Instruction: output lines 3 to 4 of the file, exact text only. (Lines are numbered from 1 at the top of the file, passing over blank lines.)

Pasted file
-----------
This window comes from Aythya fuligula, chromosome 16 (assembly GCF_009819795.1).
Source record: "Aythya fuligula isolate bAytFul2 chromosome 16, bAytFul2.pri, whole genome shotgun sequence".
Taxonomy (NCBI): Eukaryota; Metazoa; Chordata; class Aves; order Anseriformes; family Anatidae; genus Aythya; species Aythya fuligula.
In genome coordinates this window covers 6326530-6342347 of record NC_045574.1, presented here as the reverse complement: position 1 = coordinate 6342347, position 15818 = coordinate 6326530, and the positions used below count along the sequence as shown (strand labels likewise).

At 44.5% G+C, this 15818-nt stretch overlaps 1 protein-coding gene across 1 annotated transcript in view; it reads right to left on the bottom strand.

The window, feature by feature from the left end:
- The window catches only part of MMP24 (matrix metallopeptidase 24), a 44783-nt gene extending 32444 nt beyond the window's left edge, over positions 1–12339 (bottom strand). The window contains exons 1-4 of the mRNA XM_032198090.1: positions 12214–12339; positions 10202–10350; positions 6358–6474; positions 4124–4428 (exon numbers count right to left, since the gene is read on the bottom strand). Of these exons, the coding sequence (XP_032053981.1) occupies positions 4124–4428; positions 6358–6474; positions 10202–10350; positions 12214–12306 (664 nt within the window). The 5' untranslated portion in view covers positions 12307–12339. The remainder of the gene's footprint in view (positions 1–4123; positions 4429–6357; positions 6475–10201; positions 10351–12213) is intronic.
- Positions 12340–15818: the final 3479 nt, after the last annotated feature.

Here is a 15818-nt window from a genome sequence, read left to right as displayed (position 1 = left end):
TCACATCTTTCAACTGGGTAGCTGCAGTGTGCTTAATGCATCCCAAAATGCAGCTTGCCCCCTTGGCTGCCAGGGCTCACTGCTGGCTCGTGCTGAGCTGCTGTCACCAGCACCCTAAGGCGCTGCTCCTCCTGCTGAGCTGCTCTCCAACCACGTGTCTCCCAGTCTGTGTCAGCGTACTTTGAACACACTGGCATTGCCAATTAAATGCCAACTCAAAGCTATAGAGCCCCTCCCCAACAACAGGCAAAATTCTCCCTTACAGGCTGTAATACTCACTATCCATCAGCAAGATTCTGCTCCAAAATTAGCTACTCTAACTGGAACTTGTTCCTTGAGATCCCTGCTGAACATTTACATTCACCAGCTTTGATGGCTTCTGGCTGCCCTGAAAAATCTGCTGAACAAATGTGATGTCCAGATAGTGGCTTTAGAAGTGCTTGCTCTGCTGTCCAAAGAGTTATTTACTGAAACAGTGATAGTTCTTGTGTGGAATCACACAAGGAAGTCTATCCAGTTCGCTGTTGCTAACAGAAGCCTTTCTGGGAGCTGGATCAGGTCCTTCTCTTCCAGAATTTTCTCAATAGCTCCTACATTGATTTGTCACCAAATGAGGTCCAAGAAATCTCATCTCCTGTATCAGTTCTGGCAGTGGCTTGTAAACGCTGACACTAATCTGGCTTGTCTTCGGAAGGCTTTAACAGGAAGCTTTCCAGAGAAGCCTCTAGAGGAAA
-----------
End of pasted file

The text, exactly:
Taxonomy (NCBI): Eukaryota; Metazoa; Chordata; class Aves; order Anseriformes; family Anatidae; genus Aythya; species Aythya fuligula.
In genome coordinates this window covers 6326530-6342347 of record NC_045574.1, presented here as the reverse complement: position 1 = coordinate 6342347, position 15818 = coordinate 6326530, and the positions used below count along the sequence as shown (strand labels likewise).